2. "Chosen Family" Dinner Party

For parents having their first baby, Broughal suggests having a small gathering to specifically share the news with your closest friends and family—similar to choosing godparents for religious families. Sometimes your family and support system are blood relations, and sometimes they're the like-minded folks you've found throughout your life. A dinner party with your entire support system around one table shows "you're intentionally inviting them into this next season of life with you and your child."

3. Name Reveal Party

“If parents want to have a big party, they could do a name reveal,” says Karvunidis. “Maybe have a fortune cookie and open it up and everybody knows the name.”

And in the age of Pinterest, you know there are some crazy cake crafts out there that could let parents craft their child's initials inside a cake to still get the effect of cutting into a baked good for a big reveal. The spectacle alone would get oohs and ahhs.

4. Fandom Reveal party

"I thought it would be fun to do a reveal with whatever kind of fandom you're into," says Broughal. If you're into "Friends" for example, ask friends which character your baby will be. We know there are some Chandler babies on the way. Could you be more excited for your baby to arrive?

5. Diva Reveal Party

"Which diva is your baby? Is it Christina or Beyonce?" says Broughal. Think karaoke, sweet treats, and an excuse for your friends and family to dress a little extra. And let's be honest, once your little one starts kicking you, you probably have an idea of which little diva the bugger is channeling. Queen Bey? Mick Jagger? Jonathan Van Ness? Cardi B? Just think of the photo booth potential...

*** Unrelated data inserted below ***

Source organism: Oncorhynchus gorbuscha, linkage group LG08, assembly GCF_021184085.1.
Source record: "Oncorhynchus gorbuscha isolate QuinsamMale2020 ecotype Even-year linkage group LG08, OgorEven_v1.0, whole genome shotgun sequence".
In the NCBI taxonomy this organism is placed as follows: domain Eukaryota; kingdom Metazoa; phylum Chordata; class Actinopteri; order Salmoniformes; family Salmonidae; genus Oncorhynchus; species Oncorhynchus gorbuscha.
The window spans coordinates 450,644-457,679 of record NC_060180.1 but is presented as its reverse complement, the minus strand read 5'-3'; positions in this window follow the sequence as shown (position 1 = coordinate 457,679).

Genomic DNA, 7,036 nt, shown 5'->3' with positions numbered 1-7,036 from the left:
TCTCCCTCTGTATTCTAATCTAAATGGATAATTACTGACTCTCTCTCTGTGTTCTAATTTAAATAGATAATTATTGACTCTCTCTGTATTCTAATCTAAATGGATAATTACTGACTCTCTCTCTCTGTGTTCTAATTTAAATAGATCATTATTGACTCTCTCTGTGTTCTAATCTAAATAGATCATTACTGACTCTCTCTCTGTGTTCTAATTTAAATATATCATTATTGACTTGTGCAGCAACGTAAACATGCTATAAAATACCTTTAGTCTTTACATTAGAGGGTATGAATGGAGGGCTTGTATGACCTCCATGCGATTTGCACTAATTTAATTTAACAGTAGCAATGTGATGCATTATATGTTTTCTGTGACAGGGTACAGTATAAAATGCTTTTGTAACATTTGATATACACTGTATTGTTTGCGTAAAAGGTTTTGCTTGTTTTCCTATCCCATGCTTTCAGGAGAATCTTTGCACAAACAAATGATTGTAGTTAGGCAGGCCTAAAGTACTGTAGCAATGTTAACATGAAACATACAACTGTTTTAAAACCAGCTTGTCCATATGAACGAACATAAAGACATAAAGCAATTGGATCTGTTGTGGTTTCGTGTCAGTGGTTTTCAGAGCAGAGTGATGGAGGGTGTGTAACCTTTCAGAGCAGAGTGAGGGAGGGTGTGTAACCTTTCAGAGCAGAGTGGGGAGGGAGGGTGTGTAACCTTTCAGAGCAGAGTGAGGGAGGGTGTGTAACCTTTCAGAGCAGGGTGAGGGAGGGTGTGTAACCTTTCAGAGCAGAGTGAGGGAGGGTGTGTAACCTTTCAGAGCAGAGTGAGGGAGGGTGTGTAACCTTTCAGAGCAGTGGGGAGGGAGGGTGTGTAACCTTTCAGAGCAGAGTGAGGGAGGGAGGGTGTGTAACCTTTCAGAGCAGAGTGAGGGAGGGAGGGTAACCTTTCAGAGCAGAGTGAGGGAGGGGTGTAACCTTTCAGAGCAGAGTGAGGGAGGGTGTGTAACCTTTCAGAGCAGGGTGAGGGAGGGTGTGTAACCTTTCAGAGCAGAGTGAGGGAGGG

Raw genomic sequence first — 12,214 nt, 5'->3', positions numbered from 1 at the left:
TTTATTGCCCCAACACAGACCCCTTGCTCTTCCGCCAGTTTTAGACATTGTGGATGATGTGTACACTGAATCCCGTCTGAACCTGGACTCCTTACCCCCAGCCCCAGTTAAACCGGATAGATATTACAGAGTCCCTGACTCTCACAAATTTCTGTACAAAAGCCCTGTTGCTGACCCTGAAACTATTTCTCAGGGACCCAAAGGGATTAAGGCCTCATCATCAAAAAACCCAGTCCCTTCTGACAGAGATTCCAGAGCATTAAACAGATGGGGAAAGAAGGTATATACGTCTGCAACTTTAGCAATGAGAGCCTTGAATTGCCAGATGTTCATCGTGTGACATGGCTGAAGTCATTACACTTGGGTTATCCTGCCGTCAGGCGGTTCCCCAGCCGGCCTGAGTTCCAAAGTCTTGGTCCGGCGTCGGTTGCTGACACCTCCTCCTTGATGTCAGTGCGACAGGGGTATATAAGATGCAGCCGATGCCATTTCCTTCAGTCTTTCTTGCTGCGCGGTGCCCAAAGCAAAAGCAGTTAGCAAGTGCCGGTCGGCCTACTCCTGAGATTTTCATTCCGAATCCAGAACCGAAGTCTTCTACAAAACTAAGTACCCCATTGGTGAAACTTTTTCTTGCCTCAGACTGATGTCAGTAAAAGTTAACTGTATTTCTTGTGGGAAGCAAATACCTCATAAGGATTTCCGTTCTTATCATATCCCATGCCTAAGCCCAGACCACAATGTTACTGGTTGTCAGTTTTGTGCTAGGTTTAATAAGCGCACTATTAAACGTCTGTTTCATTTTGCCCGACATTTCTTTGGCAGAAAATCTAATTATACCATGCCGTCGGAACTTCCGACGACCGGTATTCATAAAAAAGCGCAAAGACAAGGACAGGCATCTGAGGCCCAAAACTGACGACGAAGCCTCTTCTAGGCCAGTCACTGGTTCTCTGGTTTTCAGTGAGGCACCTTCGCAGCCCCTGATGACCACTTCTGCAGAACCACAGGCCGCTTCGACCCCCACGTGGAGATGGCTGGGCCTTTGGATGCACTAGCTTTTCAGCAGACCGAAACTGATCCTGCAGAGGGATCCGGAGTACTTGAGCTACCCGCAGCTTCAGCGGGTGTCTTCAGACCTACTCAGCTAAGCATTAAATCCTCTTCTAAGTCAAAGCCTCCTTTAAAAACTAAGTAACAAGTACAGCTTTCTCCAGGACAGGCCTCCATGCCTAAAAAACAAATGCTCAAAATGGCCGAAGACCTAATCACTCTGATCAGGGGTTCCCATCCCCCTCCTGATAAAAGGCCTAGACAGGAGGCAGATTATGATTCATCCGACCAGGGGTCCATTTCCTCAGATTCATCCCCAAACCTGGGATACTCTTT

6. Zodiac Reveal Party

Your baby might not arrive right on your estimated due date, but that guestimate should be enough to determine your baby's astrological sign. A zodiac reveal party has a woo-woo theme that just demands a full-on birth chart activity and maybe a tarot card reader.

7. Birthstone Reveal Party

If you know your baby's likely birth month (sorry parents-to-be with due dates in the first or final days of a month), you can do a birthstone reveal party. We don't have to tell you all the creative things you could do with an April due date. Hello, diamond party!

8. Parenting Style Reveal Party

On a more serious note, if your parents or close friends are more the pink or blue types, you could take the opportunity to throw a dinner party to make an occasion to talk about how you want to raise your child without those stereotypes.

"We're not having it be this awkward conversation where it feels like you're forcing something on your parents or your in-laws," says Broughal. Instead, you can "talk about gender and the expectations around how you're raising your kid and how they should interact with your kid" in a natural way, face-to-face.

On the Invite...

Although a baby shower usually functions as the gift-giving baby celebration, you can also request guests stay away from any stereotypically gendered gifts at a gender reveal. "Don't say, 'don't bring pink,'" says Broughal. "Instead, say something like, 'We invite you to bring gifts in all the colors of the rainbow.'"

For extra protection from a room full of pink or blue, adds Broughal, "I would be really intentional about what you put on your registry."